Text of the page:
Trump has caged the votes of a lot of “undesirables” who could never come to his country clubs. They know it and don’t care. Nor do they care squat about his “aura” of crudeness. And, when the duplicitous and hypocritical critics of Trump attack him, these people know it is also the same old crass class snobbery they live with every day. So it likely makes them even more determined to toss a skunk into the henhouse.

    Jessie Watters did his O’Reilly schtick with a bunch of bikers. They were just itching to vote for Trump. And so it goes with lots of Trump hoi polloi. Now, does the Trump dumpster of deplorables equal or outnumber the welfare plantation crowd? Has anyone seen any pollsters who have even attempted to find out?

    To each his own. I have no trouble voting for Trump (actually I voted absentee) but that is not so much an endorsement as it is a vote to derail the DemonizingRat train.

    Some day, I hope the country can get back to protecting “fundamental political structures and morality.” I doubt I will live to see it.

    Comment by Heliotrope — October 24, 2016 @ 8:43 pm - October 24, 2016

  11. “A Vote of Treason
    It has taken several months and a number of email dumps from Wikileaks to finally figure out what this presidential election is all about. There are only two ways to vote, for Donald Trump or for Hillary Clinton. But neither of those are what one would be voting for.

    A vote for Donald Trump is a vote to resist the massive corruption of government, a vote against globalism, against “global warming” or “climate change” theology; it is a vote against media collusion and interference in politics. A vote for Donald Trump is not a vote for the person at all, that is why despite the media onslaught of negative stories about him as a person carries no weight with those who support him, because they don’t support him at all, they support what he represents, which is a chance to hold Hillary Clinton responsible for her crimes and therefore all of the crooked politicians of 2012 who coerced votes out of their Republican base only to turn on them the next day.

    Likewise, a vote for Hillary Clinton is a vote for a transformed America, a quasi-police state where the government intervenes in business and forces some out of business while subsidizing other businesses that could not possibly sustain themselves without massive graft and media brainwashing. All of those businesses would be held hostage to a criminal organization originating from the White House. It would be a vote to end forever the concept of individual rights. Hillary Clinton would do no less than continue the work of the Obama Administration to destroy individual rights and nearly half of the nation is in favor of just that. It would be a continued replacement of the voters who value the principles of the founding of this nation with those who have no like expectation. It is a vote for the sudden disappearance of websites like this one.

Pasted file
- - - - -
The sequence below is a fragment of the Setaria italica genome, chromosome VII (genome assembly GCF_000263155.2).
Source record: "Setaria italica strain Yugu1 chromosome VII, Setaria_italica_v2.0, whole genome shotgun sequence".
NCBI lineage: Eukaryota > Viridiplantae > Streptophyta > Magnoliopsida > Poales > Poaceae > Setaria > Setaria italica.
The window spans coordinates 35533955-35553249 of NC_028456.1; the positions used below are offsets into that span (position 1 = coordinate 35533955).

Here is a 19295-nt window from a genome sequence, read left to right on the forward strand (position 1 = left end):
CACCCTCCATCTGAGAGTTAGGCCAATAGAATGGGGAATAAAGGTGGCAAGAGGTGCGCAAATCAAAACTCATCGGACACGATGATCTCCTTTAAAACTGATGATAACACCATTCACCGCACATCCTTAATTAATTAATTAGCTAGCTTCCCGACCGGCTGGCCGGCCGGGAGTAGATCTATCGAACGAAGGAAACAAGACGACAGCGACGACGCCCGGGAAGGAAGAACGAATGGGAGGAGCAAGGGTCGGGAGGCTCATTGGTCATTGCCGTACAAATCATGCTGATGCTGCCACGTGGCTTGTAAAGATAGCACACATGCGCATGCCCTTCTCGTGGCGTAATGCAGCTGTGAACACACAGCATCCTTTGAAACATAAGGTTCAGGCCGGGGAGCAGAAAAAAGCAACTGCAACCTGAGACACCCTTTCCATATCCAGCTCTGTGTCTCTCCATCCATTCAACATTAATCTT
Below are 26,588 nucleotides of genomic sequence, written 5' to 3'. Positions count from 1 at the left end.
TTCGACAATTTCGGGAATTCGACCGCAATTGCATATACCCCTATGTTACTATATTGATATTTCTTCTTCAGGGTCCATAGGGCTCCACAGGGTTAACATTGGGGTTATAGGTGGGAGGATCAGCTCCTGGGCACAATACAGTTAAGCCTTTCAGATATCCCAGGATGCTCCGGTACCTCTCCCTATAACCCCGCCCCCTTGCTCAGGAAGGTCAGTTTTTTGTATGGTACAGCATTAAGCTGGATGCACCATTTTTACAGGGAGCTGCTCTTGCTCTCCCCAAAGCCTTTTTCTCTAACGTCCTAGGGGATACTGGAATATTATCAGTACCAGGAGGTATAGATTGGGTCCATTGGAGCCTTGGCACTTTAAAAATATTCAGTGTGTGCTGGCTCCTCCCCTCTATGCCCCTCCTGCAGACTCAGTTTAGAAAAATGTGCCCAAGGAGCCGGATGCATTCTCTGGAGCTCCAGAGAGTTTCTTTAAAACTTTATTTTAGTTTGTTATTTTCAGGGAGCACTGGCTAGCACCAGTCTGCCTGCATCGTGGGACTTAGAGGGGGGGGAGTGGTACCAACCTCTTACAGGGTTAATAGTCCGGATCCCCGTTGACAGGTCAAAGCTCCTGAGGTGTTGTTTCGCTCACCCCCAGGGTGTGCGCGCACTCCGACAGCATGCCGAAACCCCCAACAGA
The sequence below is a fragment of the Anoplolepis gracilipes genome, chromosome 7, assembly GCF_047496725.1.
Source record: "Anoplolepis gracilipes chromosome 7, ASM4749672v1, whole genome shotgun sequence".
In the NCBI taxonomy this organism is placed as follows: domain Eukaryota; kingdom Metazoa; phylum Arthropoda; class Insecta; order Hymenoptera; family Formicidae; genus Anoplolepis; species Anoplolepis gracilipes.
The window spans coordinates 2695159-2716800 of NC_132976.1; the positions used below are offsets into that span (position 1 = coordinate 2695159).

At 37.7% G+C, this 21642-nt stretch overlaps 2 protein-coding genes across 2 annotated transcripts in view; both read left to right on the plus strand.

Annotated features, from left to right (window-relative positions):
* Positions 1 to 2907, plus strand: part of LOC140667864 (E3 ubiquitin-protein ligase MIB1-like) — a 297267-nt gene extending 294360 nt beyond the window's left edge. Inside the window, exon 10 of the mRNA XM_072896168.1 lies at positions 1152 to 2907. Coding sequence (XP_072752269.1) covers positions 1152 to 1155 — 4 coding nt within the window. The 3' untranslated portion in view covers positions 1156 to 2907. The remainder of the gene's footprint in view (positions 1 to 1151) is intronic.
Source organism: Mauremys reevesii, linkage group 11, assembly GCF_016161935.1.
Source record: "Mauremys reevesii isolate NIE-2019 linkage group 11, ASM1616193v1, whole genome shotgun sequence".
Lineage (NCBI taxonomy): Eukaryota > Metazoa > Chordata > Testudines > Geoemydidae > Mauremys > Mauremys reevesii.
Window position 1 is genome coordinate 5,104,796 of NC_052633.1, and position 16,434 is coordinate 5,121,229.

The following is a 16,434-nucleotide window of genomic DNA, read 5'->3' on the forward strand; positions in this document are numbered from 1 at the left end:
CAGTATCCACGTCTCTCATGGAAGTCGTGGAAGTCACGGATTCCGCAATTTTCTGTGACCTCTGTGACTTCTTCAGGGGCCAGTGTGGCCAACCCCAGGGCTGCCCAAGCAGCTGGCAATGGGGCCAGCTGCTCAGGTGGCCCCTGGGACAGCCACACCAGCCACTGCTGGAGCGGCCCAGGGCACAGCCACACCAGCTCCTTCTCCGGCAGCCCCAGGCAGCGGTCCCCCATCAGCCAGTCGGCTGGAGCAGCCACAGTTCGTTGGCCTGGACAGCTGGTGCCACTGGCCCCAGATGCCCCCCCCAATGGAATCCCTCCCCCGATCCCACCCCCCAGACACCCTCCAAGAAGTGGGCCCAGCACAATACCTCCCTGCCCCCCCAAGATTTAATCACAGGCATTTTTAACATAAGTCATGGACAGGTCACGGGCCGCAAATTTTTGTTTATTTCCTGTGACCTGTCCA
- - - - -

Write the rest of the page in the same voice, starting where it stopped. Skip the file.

The outcome is bigger than that. The next president will likely be a true war-time president. As Vladimir Zhirinovsky claimed a vote for Hillary Clinton would be a vote for war. War with Russia may be inevitable and irrespective of the election as it seems likely that war will begin before the next president can take office. But, there is the question of who would be more likely to effectively fight that war. More than that, would our military leaders be willing to follow the orders of a criminal like Hillary Clinton running a crime organization out of Washington? Would they put their lives in jeopardy knowing the cold-blooded actions she demonstrated in Benghazi? Or, would they likely recognize that their lives meant nothing to the Commander in Chief?

    So many things are now known about the media establishment and the collusion it shares with the Clinton campaign. More things are being found out every day as Wikileaks provides proof of the public perception. The people were right, there is a conspiracy to keep them uninformed and misinformed to protect Democrat politicians from facing scandals. It is clear now that there will never be a Democrat held accountable for their actions and therefore the only time Americans can expect to get anything other than abusive and criminal officeholders is if they elect a Republican.